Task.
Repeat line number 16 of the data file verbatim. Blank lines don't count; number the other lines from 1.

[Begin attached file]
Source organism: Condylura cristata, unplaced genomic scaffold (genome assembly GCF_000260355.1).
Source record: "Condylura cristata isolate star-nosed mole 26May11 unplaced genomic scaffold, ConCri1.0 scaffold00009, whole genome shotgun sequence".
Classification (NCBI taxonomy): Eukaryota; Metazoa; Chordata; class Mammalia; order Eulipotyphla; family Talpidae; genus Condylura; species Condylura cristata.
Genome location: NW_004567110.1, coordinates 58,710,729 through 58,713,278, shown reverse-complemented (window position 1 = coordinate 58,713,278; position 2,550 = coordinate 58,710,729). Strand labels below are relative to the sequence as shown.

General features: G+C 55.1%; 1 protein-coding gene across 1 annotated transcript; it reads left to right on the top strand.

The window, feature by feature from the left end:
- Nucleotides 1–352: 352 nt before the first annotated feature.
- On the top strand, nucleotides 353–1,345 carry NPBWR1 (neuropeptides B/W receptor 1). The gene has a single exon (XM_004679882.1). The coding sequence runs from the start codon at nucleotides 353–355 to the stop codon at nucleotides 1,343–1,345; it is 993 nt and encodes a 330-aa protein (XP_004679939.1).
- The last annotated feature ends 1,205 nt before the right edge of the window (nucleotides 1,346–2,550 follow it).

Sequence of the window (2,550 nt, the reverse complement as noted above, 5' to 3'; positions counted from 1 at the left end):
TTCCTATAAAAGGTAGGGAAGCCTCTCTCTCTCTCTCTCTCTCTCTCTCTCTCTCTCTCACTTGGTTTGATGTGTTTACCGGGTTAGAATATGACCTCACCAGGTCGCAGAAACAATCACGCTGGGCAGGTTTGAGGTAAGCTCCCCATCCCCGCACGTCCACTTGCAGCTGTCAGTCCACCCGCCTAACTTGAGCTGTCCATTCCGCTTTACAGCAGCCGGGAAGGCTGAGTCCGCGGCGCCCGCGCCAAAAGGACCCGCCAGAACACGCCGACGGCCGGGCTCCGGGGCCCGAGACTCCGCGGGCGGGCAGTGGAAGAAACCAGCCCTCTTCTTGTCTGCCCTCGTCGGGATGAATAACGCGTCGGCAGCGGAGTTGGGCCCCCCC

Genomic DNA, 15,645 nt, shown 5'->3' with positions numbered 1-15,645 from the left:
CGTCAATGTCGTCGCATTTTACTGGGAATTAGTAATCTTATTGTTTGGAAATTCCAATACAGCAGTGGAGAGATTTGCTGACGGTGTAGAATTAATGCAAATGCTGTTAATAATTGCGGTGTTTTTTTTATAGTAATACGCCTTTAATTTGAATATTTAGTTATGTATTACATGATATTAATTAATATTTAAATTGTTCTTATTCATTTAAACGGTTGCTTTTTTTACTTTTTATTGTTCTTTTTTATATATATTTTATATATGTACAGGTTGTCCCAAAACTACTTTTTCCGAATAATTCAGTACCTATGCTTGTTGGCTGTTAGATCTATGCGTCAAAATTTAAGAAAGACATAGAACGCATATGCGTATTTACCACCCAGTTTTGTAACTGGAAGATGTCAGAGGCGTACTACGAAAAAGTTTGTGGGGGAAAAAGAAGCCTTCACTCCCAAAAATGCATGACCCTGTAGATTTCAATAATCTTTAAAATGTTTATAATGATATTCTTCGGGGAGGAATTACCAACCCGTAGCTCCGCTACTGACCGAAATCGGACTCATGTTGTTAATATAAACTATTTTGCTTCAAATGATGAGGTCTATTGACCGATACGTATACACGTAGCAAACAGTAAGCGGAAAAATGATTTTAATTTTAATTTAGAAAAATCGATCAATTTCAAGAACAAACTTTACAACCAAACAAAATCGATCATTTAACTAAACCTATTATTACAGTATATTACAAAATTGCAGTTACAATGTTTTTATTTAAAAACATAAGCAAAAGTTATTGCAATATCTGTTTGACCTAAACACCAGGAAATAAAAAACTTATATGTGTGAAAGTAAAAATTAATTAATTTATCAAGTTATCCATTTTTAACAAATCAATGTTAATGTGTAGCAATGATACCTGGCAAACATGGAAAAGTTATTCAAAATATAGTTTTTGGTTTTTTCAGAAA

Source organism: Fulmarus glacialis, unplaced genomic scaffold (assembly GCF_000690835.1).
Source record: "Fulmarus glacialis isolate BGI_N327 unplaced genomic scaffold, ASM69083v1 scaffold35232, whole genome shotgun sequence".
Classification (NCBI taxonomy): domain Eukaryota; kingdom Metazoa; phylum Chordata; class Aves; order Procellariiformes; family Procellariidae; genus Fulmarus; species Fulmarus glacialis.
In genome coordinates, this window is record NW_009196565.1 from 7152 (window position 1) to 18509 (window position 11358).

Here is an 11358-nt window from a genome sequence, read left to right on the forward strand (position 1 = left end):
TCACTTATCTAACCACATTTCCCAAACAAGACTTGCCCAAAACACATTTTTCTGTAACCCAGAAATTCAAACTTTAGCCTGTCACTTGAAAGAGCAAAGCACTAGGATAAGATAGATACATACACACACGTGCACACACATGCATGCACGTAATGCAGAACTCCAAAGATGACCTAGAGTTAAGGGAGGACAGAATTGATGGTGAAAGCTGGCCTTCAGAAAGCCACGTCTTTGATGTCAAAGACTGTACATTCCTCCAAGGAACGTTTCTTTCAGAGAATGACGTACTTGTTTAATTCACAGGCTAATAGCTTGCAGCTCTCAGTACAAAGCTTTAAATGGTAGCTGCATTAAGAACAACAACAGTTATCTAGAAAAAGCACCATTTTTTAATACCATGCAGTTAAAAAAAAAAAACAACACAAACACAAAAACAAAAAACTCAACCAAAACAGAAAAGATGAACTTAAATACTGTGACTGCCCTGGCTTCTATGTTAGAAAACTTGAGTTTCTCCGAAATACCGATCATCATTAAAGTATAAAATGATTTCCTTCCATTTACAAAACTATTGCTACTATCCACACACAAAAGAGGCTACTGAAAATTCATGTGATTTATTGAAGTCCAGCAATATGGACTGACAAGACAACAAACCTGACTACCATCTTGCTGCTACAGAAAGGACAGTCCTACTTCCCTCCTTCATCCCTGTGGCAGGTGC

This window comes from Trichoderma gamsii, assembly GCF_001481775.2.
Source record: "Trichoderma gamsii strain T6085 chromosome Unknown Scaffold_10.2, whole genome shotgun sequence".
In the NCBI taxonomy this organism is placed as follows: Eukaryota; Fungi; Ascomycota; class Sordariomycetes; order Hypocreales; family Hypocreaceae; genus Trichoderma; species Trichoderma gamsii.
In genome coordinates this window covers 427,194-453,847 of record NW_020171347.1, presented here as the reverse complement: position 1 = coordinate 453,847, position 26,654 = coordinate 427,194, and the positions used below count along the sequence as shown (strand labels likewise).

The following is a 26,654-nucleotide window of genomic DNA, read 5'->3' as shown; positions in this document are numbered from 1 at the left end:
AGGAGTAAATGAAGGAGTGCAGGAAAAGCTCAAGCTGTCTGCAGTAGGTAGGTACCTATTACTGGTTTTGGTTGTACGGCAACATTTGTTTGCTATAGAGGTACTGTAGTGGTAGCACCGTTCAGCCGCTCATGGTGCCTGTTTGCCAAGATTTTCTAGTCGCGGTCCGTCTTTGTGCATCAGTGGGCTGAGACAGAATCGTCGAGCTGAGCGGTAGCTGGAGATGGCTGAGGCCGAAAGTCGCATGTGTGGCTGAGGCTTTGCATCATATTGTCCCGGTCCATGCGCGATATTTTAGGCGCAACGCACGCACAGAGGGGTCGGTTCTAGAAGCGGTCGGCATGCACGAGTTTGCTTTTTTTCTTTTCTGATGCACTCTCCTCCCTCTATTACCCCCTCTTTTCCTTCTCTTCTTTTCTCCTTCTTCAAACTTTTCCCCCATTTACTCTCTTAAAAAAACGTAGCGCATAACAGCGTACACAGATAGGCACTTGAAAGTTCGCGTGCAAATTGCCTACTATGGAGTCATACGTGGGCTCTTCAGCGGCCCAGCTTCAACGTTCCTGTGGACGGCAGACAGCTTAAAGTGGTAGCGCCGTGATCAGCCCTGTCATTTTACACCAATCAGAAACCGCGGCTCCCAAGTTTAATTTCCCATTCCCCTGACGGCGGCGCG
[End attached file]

Classification (NCBI taxonomy): domain Eukaryota; kingdom Metazoa; phylum Chordata; class Aves; order Procellariiformes; family Procellariidae; genus Fulmarus; species Fulmarus glacialis.